Your neighborhood is being overwhelmed by Mother Nature’s wrath as trees tremble wildly, rain pours down in torrents, and thunderclaps echo through the cloudy skies. You are suddenly cut off from the soothing buzz of contemporary conveniences as the power outage loudly advertises its impending arrival. You have a thought when you pull out your supply of storm chips, the classic guilty pleasure during blackouts. Is there more to sustaining oneself than simply indulging in salty and crunchy snacks?
The need of nutrition increases during emergencies and bad weather that leaves us in unexpected darkness and isolation. While storm chips may provide a tasty haven in such circumstances, it is prudent to explore a variety of meals that might satisfy hunger, provide necessary sustenance, and perhaps provide some solace during the blues associated with a power outage.
Make robust snacks that you can keep on the counter if you have time before the storm strikes. Consider muffins, cookies, or loaves that contain nuts, seeds, dried fruit, or vegetable/fruit purée to help you feel fuller for longer. These muffins with pumpkin spice are perfect; if you’re short on time, skip the icing and add some pumpkin seeds instead. Or make some gluten-free, one-bowl cowgirl cookies or no-bake protein energy nibbles.
Stock up on peanut butter, crackers, granola bars, fruit, vegetables, dry cereal, canned goods, bread, fruit, and hard-boiled eggs that are already cooked. So that you are not fumbling in the dark, keep essential preparation tools (such as a can opener and cutting board) out on the counter.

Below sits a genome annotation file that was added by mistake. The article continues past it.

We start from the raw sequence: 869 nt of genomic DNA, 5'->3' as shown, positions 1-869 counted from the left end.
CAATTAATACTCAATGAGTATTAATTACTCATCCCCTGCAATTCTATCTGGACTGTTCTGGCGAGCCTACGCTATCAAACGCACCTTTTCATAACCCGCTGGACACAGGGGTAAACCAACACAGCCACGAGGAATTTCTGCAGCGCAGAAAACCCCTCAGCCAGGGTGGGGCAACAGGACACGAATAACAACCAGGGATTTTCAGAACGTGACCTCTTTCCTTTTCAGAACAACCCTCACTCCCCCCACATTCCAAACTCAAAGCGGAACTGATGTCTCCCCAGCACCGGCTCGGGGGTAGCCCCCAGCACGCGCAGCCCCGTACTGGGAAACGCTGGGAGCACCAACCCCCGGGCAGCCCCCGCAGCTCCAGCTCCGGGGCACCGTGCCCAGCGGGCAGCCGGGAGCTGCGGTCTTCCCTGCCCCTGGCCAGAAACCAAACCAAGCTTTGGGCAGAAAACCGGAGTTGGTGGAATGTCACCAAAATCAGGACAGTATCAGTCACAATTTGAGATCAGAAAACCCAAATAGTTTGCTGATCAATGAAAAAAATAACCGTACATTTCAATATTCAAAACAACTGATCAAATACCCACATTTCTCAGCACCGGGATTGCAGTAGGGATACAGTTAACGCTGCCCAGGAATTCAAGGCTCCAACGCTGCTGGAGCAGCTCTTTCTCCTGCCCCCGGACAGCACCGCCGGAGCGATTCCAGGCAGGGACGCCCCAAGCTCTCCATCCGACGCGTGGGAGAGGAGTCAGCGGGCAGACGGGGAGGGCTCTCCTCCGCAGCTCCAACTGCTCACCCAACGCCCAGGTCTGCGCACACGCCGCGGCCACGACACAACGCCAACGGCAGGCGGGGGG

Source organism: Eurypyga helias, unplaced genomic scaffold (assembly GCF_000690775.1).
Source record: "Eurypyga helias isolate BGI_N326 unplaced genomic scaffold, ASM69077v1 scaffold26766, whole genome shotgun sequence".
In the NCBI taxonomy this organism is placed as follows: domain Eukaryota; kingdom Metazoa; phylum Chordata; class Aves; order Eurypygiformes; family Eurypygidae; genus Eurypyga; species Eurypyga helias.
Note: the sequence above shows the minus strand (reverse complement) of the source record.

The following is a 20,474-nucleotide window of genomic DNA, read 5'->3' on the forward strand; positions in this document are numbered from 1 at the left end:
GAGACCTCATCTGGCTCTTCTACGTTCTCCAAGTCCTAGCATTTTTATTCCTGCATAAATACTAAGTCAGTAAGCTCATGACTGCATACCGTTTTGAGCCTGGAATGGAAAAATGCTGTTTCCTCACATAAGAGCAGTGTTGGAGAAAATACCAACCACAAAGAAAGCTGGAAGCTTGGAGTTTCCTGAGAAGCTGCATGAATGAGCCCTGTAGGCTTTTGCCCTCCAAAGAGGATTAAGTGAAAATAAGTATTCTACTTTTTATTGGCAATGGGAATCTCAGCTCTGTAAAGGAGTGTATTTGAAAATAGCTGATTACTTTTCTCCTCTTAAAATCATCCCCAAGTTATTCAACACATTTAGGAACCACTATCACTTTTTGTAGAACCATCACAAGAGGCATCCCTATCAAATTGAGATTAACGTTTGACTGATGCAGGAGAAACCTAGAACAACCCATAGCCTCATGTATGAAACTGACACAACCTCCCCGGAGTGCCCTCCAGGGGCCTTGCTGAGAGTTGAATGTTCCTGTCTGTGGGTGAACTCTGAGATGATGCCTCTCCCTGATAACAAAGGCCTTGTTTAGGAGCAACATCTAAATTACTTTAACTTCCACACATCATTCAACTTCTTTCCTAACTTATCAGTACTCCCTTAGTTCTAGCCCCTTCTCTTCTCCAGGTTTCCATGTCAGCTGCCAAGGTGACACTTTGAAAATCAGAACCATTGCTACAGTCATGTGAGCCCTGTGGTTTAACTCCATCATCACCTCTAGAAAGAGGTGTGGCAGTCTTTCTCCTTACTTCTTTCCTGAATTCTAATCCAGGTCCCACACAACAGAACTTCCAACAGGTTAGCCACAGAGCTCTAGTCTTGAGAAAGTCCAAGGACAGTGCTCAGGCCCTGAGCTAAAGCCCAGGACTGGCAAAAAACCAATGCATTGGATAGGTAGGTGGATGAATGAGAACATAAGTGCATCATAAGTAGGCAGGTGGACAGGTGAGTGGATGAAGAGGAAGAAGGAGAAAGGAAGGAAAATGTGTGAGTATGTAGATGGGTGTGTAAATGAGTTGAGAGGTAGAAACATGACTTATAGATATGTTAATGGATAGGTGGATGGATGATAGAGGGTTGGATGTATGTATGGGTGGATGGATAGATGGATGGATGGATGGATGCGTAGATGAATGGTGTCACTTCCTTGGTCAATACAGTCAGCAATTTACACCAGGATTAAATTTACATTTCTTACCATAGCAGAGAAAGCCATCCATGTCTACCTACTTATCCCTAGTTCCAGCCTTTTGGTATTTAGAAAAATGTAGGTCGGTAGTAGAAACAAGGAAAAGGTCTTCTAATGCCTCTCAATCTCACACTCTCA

Coffee should be ground, don’t forget! Make your coffee, tea, or hot chocolate ahead of time and keep it in a thermos if a power outage appears likely. There will be hours of heat.
Make quick and hearty meals
After the electricity goes out, you may still make brisk, filling dinners using the ingredients in your pantry. Make a salad of mixed beans; any canned beans will do; serve it with nachos for an impromptu taco night. Add siracha sauce, a hard-boiled egg, and any fresh vegetables you have on hand to instant ramen noodles to jazz them up. Additionally, adding almonds, shredded coconut, cinnamon, sliced apples or bananas, or any other basic ingredient combination you have on hand, is a simple way to bulk up instant packet oatmeal.
Consider how you’ll heat up any soup, pasta, or chili that you plan to eat from a can if you don’t have access to electricity. It is possible to use a wood stove or a camp stove. Never use a grill or camp stove inside your home. They are fire dangers and emit dangerous carbon monoxide that is invisible and odorless. Keep a fire extinguisher nearby at all times (note: the same applies for generators; never operate them inside your home or garage).
Leave the fridge alone
If you wish to grill during the outage, keep the food in your kitchen freezer within easy reach rather than hiding it away in your deep freezer. As much as possible, keep the fridge and freezer doors closed to maintain a chilly environment. Food will remain frozen in a full freezer for around 48 hours. Food will remain frozen in a half-full freezer for around 24 hours. Fill a half-full freezer with ice packs or water bottles before the storm comes to keep goods frozen longer. Emptied, washed milk jugs can be used for this purpose.
When to toss
Knowing when to throw away food from the freezer or refrigerator after a protracted power loss is crucial. Food that is perishable in the refrigerator (such as raw meat, seafood, or lunch meat, milk, soft cheeses, casseroles, and mayonnaise) should be thrown out after spending more than two hours above 4°C. Butter, margarine, hard cheeses, fresh fruits and vegetables, salad dressings, mustard, ketchup, and barbecue sauce, as well as jams and jellies, are examples of non-perishable foods that can be kept above 4°C for a number of days. In doubt, toss it out!
If you want to learn more on how to prepare during calamities, visit https://www.yourdoctors.ca/blog/healthy-living/storm-food